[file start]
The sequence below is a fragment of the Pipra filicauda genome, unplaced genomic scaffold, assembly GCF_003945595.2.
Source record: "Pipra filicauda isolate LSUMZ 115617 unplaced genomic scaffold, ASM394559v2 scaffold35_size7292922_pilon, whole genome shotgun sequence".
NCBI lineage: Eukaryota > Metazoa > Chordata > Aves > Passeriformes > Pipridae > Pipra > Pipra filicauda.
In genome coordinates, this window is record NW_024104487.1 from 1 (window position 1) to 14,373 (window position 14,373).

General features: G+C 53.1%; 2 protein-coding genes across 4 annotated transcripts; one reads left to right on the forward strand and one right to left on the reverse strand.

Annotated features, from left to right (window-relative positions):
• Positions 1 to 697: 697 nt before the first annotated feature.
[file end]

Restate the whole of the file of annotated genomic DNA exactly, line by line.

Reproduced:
The sequence below is a fragment of the Pipra filicauda genome, unplaced genomic scaffold, assembly GCF_003945595.2.
Source record: "Pipra filicauda isolate LSUMZ 115617 unplaced genomic scaffold, ASM394559v2 scaffold35_size7292922_pilon, whole genome shotgun sequence".
NCBI lineage: Eukaryota > Metazoa > Chordata > Aves > Passeriformes > Pipridae > Pipra > Pipra filicauda.
In genome coordinates, this window is record NW_024104487.1 from 1 (window position 1) to 14,373 (window position 14,373).

General features: G+C 53.1%; 2 protein-coding genes across 4 annotated transcripts; one reads left to right on the forward strand and one right to left on the reverse strand.

Annotated features, from left to right (window-relative positions):
• Positions 1 to 697: 697 nt before the first annotated feature.